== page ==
If the brand behaves in a certain way then that’s its brand truth. The new social media age will out the truth, will focus on the authentic profile. If that isn’t the way certain public figures want it to be, they may find they have to change: they should realise that openly threatening will be unlikely to encourage investment from sponsors.
Legal firms specializing in this arena at the moment try to apply chloroform to the faces of troublesome editors. There isn’t enough anaesthetic, or the means to apply it, to smother the web. As for spraying threatening letters in a bid to suppress the facts, this is hat so old it’s fossilised when thousands of tweeters are registering support or outrage and have the ability to pass on the information. You can’t sue or stop them all.
Those celebs who engage in a sensible lifestyle and recognize that fame is a curse invest wisely in agents of communication. They weigh up their options professionally and seek to communicate their brand ethos. Of course they deserve to be protected from the lies and the defamers. How? Well, there’s the rub. We have entered an age of democratic experimentation, so it is time to come to terms with this truth of the situation facing then and therefore their own truth.
It’s no surprise that many of the major A list Hollywood names prefer the council of a wise old grey haired PR wrangler, a cautionary breed schooled in the laws of human error. A great flack is part shrink, part wise council, part foot soldier; someone not afraid of the blood or the battle. A listers will defer to someone who has a trust of the medium they work in.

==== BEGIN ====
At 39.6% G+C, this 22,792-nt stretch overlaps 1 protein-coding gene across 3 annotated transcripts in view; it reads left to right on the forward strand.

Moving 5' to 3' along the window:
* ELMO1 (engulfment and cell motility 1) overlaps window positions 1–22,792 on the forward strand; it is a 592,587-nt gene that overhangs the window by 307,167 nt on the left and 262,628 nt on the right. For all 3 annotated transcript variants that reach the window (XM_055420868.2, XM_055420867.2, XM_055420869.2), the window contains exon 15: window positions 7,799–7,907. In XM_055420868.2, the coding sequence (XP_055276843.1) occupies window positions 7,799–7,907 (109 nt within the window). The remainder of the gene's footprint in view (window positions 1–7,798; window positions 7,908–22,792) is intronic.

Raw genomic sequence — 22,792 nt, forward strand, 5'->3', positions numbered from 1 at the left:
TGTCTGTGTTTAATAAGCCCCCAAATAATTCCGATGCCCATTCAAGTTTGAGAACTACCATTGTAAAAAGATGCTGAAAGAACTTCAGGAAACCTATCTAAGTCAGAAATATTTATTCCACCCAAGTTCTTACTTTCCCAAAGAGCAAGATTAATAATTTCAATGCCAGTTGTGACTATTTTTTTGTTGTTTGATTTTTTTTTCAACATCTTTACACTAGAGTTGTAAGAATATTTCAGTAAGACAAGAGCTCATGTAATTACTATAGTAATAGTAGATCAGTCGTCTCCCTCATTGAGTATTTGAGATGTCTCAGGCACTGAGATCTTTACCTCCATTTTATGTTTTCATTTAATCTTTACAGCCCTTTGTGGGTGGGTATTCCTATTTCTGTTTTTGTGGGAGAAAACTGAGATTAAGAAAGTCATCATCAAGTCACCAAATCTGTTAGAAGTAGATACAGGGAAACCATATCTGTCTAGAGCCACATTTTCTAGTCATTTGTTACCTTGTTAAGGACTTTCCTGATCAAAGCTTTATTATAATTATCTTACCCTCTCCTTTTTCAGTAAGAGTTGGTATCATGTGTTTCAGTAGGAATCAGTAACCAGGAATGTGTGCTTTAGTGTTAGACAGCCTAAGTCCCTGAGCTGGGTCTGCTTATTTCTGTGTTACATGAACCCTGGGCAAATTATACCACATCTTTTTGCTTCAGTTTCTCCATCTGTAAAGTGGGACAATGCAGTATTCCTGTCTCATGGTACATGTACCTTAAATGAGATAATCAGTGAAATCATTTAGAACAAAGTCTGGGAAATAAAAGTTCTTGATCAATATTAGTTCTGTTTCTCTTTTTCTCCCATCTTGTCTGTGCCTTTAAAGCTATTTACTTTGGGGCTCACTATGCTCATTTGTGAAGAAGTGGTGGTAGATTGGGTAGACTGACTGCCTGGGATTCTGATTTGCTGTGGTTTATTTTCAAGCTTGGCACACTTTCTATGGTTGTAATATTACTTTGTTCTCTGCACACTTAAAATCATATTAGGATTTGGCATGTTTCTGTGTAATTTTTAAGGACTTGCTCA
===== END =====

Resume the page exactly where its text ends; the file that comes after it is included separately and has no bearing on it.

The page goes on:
The digital swirl has changed the game, so the provision for translucency and an ability to find a way to manage an enormous global community that has an interest in his clients brand is vital. There must be a place for sensible conversations with the media, both on- and offline, that might undo their clients.
Few UK public figures invest in long-term media management. Instead they prefer to pay eye-watering fees to a class of lawyer who is not graced with the skills of media negotiation. We are in an age where trust is thin the ground. Brute force commands a premium.
Good PR folk are trying to address the challenges that face them in a world where social networks are revolutionizing the planet. Modern media relations are about reaching out, not flexing legal muscle. Celebrities and public figures must invest in help that knows how to engage a whole new generation of consumers, whose values are being reshaped almost daily by their new social dialogue. Of course it’s not as easy as that, as the furore over someone posting information on Twitter about people who have allegedly taken out super-injunctions proves.
Crises come and crises go: the trick for a good flack is to develop a pleasant outward demeanour for their client. If the client can live up to it they’ll do well, but in these Twitter-fuelled days a caddish serial offender who tries to hide will be found out. Twitter makes a PR’s job harder, not easier.
The days of things being suppressed for decades are over, thanks to Twitter. We’re not living in old Hollywood any more. It is for everyone to change his or her ways of thinking; time for attitude, heart and a sense of proportion instead of craven process.